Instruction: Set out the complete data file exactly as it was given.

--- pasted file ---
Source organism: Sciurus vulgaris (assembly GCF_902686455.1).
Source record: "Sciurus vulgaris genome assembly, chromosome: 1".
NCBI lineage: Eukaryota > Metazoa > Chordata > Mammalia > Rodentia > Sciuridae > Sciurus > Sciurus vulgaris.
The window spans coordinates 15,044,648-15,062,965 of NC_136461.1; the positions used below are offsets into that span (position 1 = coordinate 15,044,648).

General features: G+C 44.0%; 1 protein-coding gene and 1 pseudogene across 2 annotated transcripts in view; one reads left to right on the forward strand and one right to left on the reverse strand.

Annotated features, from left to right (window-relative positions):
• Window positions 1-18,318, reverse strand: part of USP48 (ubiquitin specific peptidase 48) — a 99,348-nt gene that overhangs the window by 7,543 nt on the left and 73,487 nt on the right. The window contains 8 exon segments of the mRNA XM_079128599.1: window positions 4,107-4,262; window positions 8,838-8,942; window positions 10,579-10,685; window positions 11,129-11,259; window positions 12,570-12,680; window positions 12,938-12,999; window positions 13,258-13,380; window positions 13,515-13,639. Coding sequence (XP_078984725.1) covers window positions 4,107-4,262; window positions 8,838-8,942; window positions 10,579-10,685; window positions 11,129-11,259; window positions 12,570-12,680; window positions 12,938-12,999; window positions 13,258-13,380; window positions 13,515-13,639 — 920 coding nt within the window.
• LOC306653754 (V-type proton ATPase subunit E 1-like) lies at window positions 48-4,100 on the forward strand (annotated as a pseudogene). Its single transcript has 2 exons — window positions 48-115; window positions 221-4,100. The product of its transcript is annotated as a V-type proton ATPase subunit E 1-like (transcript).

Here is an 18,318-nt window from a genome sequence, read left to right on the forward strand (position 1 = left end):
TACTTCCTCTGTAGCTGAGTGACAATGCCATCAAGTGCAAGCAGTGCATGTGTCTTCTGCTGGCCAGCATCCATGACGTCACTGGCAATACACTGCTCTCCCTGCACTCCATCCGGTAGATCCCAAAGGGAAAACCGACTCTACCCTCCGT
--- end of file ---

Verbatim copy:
Source organism: Sciurus vulgaris (assembly GCF_902686455.1).
Source record: "Sciurus vulgaris genome assembly, chromosome: 1".
NCBI lineage: Eukaryota > Metazoa > Chordata > Mammalia > Rodentia > Sciuridae > Sciurus > Sciurus vulgaris.
The window spans coordinates 15,044,648-15,062,965 of NC_136461.1; the positions used below are offsets into that span (position 1 = coordinate 15,044,648).

General features: G+C 44.0%; 1 protein-coding gene and 1 pseudogene across 2 annotated transcripts in view; one reads left to right on the forward strand and one right to left on the reverse strand.

Annotated features, from left to right (window-relative positions):
• Window positions 1-18,318, reverse strand: part of USP48 (ubiquitin specific peptidase 48) — a 99,348-nt gene that overhangs the window by 7,543 nt on the left and 73,487 nt on the right. The window contains 8 exon segments of the mRNA XM_079128599.1: window positions 4,107-4,262; window positions 8,838-8,942; window positions 10,579-10,685; window positions 11,129-11,259; window positions 12,570-12,680; window positions 12,938-12,999; window positions 13,258-13,380; window positions 13,515-13,639. Coding sequence (XP_078984725.1) covers window positions 4,107-4,262; window positions 8,838-8,942; window positions 10,579-10,685; window positions 11,129-11,259; window positions 12,570-12,680; window positions 12,938-12,999; window positions 13,258-13,380; window positions 13,515-13,639 — 920 coding nt within the window.
• LOC306653754 (V-type proton ATPase subunit E 1-like) lies at window positions 48-4,100 on the forward strand (annotated as a pseudogene). Its single transcript has 2 exons — window positions 48-115; window positions 221-4,100. The product of its transcript is annotated as a V-type proton ATPase subunit E 1-like (transcript).

Here is an 18,318-nt window from a genome sequence, read left to right on the forward strand (position 1 = left end):
TACTTCCTCTGTAGCTGAGTGACAATGCCATCAAGTGCAAGCAGTGCATGTGTCTTCTGCTGGCCAGCATCCATGACGTCACTGGCAATACACTGCTCTCCCTGCACTCCATCCGGTAGATCCCAAAGGGAAAACCGACTCTACCCTCCGT